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Enjoy our Cinque Terre Walking Tours

Take a boat excursion along the
coast of the Cinque Terre


Panorama of Levanto


Levanto Beachfront


Levanta sunset


Surfing off Levanto

Welcome to Levanto
From Jesse's Journeys in Italy

Population: 5,665 (2004)
Official site:
Levanto
Wikipedia:
Levanto
Map:
MapQuest

Surfing anyone? Turns out Levanto, the principal town on the Riviera di  Levante, is a major draw for surfers from Europe and other parts of the world.  But, surfing is not all one can do in Levanto.  There are of course, many other water sports to participate in, such as boating, snorkling, scuba diving, swimming,  sail boarding and fishing. 

If you are not into water sports: what about biking, hiking, relaxing on the long, sandy beach, clubbing, gambling or sightseeing?  Levanto, in a word, has it all.  Hikers can take the well-trodden paths to the Cinque Terre, or hike into the National Park of Cinque Terre which surrounds the upper part of the town and most of the other nearby villages.  The dedication of the park has helped to preserve the natural beauty of the area, but also protect the agricultural economy which, together with the tourism, supports the area.

The town, called Ceula by the Romans, lies at the northern end of the area famously known as the Cinque Terre, which is within striking distance for hikers with stamina, or a short drive for the rest of us.

Levanto was settled in pre-Roman times, primarily as a fishing village, but also as a trading town serving the local area, where there are 16 or so associated villages.  The local landscape is not as hilly or steep as the Cinque Terre.  In Levanto and the surrounding towns, there are ruins, remnants and remains of over 30 ancient olive oil mills.  Indeed, olive orchards and vineyards have existed here from Roman times, if not earlier, and over the centuries, the dry and crumbly slopes have been shored-up and transformed by intense terracing.

Levanto has few full time residents (fewer than 6,000), but a summer time population that swells by a factor of 10 or more.  One of the principal draws in the summer is the feast day San Giacomo, Levanto's patron saint, which is held on the 25th of July.  Every Wednesday, throughout the clemant part of the year, there is a vibrant, busy and festive fruit, vegetable and fish market.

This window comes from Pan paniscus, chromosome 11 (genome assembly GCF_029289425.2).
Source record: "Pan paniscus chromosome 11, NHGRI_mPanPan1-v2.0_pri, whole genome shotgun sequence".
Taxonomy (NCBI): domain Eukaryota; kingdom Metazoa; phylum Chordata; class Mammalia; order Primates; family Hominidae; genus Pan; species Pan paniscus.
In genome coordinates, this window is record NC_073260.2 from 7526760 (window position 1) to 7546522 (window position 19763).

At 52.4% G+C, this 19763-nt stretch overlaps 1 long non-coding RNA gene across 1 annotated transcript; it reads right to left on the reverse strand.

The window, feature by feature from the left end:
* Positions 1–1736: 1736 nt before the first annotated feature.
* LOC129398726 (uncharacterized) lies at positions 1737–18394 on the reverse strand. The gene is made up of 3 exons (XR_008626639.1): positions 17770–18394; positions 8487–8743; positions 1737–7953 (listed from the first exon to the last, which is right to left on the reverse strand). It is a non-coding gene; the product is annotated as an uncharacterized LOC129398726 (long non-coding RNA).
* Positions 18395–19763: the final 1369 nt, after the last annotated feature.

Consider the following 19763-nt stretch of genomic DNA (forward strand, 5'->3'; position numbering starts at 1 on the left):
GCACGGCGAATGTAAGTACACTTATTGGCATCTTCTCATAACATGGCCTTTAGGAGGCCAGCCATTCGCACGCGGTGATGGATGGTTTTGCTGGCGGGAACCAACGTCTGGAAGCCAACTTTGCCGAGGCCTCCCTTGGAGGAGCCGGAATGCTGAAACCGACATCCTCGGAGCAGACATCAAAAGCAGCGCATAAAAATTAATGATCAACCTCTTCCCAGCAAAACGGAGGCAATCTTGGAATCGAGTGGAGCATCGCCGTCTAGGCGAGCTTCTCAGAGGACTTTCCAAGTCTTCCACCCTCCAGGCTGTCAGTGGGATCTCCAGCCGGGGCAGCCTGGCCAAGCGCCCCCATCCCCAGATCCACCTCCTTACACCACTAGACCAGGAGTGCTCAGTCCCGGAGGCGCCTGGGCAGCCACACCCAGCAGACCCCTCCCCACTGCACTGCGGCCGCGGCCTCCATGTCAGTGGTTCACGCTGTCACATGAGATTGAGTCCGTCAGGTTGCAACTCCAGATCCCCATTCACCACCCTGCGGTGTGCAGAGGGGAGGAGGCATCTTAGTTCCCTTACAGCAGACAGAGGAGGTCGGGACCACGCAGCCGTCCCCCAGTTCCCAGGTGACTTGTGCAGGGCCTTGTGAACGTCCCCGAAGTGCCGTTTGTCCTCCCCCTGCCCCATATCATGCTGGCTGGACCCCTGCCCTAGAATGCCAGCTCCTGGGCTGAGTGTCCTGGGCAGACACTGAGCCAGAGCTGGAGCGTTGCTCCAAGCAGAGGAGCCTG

Levanto does not contain any remarkable architecture, save a few posh villas, but, a short walk up from the beach, it does have a pleasant town square, the Piazza della Loggia, on the side of which is, guess what, a medieval "loggia" dating from the 13th century.  There is also a  crumbling old castle and a few mall churches, primarily in the Romanesque style but with some Gothic elements.  As you walk through the town, keep an eye out for various wall murals, some of them quite good.

Among the villas is that of the Agnelli family, of Fiat fame, who maintain a small park accessible to the public.  A much older villa, the Villa of the Da Passano family dates from the 17th Century.  The castle, also dating from the 13th century commands a strategic position over the bay at Celasco, close to the town.

Among the churches in Levanto and surrounding areas, you will find the Chiesa San Giacomo (16th Century),  Chiesa San Andrea (1226), Our Lord of the Coast (11th Century), San Nicola di Chiesanuova (11th Century), Chiesa San Siro (11th Century) and the Chiesa dell'Annunziata (15th Century).  The Chiesa San Andrea features a white marble facade, the marble coming from Carrara.

Once you have worked up a good appetite, you will find the distinctive Ligurian cuisine  on order at local restaurants and cafes.  It largely features fish, of course, but the fabulous local olive oil and a variety of local vegetables and herbs goes into virtually every dish.  Ask for a local red, rose or white wine to complement your meal, and you will leave the table immensely satisfied, and ready for more of this wonderful town, sitting snugly on the Ligurian Sea.

By Vian Andrews, November 18th, 2005

Liguria Region
Cinque Terre

4410′N 937′E

Directions

By Car: 60 km to Genoa; 55 km to Lucca; 70 km to Pisa; 334 km to Rome; 92 km to Florence.
By Air:
Genoa airport (60km); Pisa Airport (70 km).  By train:  From Genoa, Pisa, La Spezia.

Directory

 

Stairway and arch, Levanto
 

Take the train (or bus) Finding parking in Levanto, particularly during the summer season is next to impossible.  We suggest you take the train, or a bus, then enjoy Levanto on foot.